Every minute that employees spend surfing the Internet costs their employers money in the form of reduced productivity or reduced network availability. Another, less obvious, consequence of user surfing is the time required for IT support personnel to remove spyware from workstations. This is a significant concern. A recent Dell survey reported that 20 percent of the calls to its help desk were related to spyware. Although the Dell help desk primarily services home customers, that's still an enormous amount of resources dedicated to resolving spyware-related issues.

One solution to this problem is to reduce the amount of external Web surfing users conduct. If particular employees don't need to use the Internet as part of their job, don't give them a browser application, or strictly enforce an Internet usage policy. This type of policy will reduce technical support calls, free up network bandwidth, and possibly increase productivity.

Use group policies and software restriction policies

In an enterprise environment, you can employ group policies to prevent software installation on user workstations. This is a good way to keep users from installing tempting applications such as the Google toolbar and WeatherBug, or any other type of software that has not been qualified for your network. To find out more about setting up group policies, download our "Windows Group Policy Quick Guide."

If you work in a smaller organization, software restriction policies can offer a nice solution for preventing installation of specific programs. You must manually create a policy for each program, which makes it a time-consuming method of blocking spyware installation. However, despite this drawback, you may want to consider using a software restriction policy to prevent installation of certain applications, such as software from Gator Corporation (now called Claria Corporation). You might also want to prevent someone from reinstalling an application you just spent an hour removing.

To create a software restriction policy in Windows XP, click Start | Control Panel | Administrative Tools | Local Security Policy. The Local Security Settings dialog box will appear. Click Software Restriction Policies. If no policies are currently defined on the computer, you'll see the message shown in Figure B.

Figure B


Now, click Action | New Policies, and you'll see two new entries under Software Restriction Policies. Right-click on Additional Rules and select New Path Rule, as shown in Figure C.

Figure C


When the New Path Rule dialog box appears, enter %SYSTEMROOT%\filename in the Path field. For instance, typing FSG.EXE as the filename will block installation of a Gator Trickler file. If the application includes multiple files, you must create a restriction policy for each one.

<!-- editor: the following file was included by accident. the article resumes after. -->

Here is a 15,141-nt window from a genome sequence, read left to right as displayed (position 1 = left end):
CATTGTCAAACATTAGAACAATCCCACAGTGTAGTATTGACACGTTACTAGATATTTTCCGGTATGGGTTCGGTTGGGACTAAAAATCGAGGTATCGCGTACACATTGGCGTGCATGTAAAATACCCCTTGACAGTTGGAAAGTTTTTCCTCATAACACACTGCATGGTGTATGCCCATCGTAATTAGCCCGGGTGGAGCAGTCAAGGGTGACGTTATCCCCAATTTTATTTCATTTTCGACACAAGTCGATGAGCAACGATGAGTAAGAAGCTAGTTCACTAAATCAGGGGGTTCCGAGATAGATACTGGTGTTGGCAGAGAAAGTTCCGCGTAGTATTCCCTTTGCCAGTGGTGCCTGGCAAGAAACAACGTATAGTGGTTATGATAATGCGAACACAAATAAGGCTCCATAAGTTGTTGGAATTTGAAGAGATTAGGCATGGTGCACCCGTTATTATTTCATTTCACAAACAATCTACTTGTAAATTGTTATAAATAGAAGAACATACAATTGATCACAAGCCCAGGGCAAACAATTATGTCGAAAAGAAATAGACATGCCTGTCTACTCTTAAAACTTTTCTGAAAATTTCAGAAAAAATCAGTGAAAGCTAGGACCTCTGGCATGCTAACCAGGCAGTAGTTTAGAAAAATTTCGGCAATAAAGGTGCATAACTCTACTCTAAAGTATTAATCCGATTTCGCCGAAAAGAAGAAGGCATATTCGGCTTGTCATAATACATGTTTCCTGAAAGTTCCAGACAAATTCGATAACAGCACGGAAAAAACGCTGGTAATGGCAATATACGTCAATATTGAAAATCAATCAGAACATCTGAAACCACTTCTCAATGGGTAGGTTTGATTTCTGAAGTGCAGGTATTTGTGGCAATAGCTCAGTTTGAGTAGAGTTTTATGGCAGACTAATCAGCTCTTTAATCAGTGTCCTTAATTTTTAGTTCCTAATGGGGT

Verify that the Security Level is set to Disallowed, and type a description in the space provided, as shown in Figure D. Once you create the software restriction policy, no one can install the file on that particular computer.

Figure D


Since you have to know specifically which software installations to block before you can create a policy to block them, you'll need information on what files may be worth restricting. You can find out about known spyware and adware programs by checking a "parasite" list such as the ones offered by DoxDesk, Kephyr, and Pest Patrol.

Use a firewall

Firewalls do a good job of preventing others from accessing your computer. Unfortunately, they do little to prevent spyware from being installed because most spyware applications come bundled with legitimate applications that you yourself install. Spyware is also usually passed through TCP port 80, which is the standard port used for browsing the Web. That means you canï¿?t block port 80 unless you also want to block all of your legitimate Web traffic. However, you can use a firewall to prevent information from being sent back to the adware company.

Most default firewall configurations consider all outbound traffic to be safe. But you might consider restricting outbound traffic on all ports except those used for HTTP, POP3, and SMTP. Although this won't prevent spyware applications from sending data through those ports, it will prevent applications from sending your personal information through any other outbound port.


Even if you follow every precaution we've considered here, chances are good that spyware will still end up on your users' machines. However, these steps will at least help reduce the amount of spyware that infests your organization. Regularly running anti-spyware tools, keeping operating systems and applications up to date, controlling employee surfing habits, restricting software installation, and using a firewall to help prevent information from being sent to adware companies will lessen the number of spyware root canals you have to undertake.